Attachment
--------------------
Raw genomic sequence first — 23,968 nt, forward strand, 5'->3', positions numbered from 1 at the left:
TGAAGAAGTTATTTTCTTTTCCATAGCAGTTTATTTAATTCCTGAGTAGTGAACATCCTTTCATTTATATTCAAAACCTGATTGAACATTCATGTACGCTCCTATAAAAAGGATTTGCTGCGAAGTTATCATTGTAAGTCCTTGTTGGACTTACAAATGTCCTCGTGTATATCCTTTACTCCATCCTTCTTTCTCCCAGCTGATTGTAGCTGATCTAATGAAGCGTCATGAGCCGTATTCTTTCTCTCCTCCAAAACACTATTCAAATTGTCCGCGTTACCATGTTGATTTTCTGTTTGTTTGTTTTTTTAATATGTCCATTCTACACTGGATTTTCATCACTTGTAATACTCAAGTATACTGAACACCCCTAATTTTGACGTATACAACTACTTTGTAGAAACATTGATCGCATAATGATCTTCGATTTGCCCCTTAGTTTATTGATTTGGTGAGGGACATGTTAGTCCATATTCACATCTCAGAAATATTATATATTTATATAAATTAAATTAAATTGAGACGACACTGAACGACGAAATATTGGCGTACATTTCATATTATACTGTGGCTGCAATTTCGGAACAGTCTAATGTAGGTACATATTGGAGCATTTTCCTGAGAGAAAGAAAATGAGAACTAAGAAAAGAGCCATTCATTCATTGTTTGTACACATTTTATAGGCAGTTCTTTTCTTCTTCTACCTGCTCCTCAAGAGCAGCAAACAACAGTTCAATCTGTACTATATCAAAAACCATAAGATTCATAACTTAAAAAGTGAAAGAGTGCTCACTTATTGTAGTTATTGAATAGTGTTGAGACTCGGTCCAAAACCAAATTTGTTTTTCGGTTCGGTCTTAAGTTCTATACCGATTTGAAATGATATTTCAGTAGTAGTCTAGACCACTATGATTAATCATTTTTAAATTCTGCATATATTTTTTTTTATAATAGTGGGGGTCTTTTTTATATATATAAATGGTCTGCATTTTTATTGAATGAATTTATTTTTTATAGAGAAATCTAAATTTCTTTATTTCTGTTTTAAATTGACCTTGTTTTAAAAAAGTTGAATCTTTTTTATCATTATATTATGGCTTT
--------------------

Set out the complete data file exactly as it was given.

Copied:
Raw genomic sequence first — 23,968 nt, forward strand, 5'->3', positions numbered from 1 at the left:
TGAAGAAGTTATTTTCTTTTCCATAGCAGTTTATTTAATTCCTGAGTAGTGAACATCCTTTCATTTATATTCAAAACCTGATTGAACATTCATGTACGCTCCTATAAAAAGGATTTGCTGCGAAGTTATCATTGTAAGTCCTTGTTGGACTTACAAATGTCCTCGTGTATATCCTTTACTCCATCCTTCTTTCTCCCAGCTGATTGTAGCTGATCTAATGAAGCGTCATGAGCCGTATTCTTTCTCTCCTCCAAAACACTATTCAAATTGTCCGCGTTACCATGTTGATTTTCTGTTTGTTTGTTTTTTTAATATGTCCATTCTACACTGGATTTTCATCACTTGTAATACTCAAGTATACTGAACACCCCTAATTTTGACGTATACAACTACTTTGTAGAAACATTGATCGCATAATGATCTTCGATTTGCCCCTTAGTTTATTGATTTGGTGAGGGACATGTTAGTCCATATTCACATCTCAGAAATATTATATATTTATATAAATTAAATTAAATTGAGACGACACTGAACGACGAAATATTGGCGTACATTTCATATTATACTGTGGCTGCAATTTCGGAACAGTCTAATGTAGGTACATATTGGAGCATTTTCCTGAGAGAAAGAAAATGAGAACTAAGAAAAGAGCCATTCATTCATTGTTTGTACACATTTTATAGGCAGTTCTTTTCTTCTTCTACCTGCTCCTCAAGAGCAGCAAACAACAGTTCAATCTGTACTATATCAAAAACCATAAGATTCATAACTTAAAAAGTGAAAGAGTGCTCACTTATTGTAGTTATTGAATAGTGTTGAGACTCGGTCCAAAACCAAATTTGTTTTTCGGTTCGGTCTTAAGTTCTATACCGATTTGAAATGATATTTCAGTAGTAGTCTAGACCACTATGATTAATCATTTTTAAATTCTGCATATATTTTTTTTTATAATAGTGGGGGTCTTTTTTATATATATAAATGGTCTGCATTTTTATTGAATGAATTTATTTTTTATAGAGAAATCTAAATTTCTTTATTTCTGTTTTAAATTGACCTTGTTTTAAAAAAGTTGAATCTTTTTTATCATTATATTATGGCTTT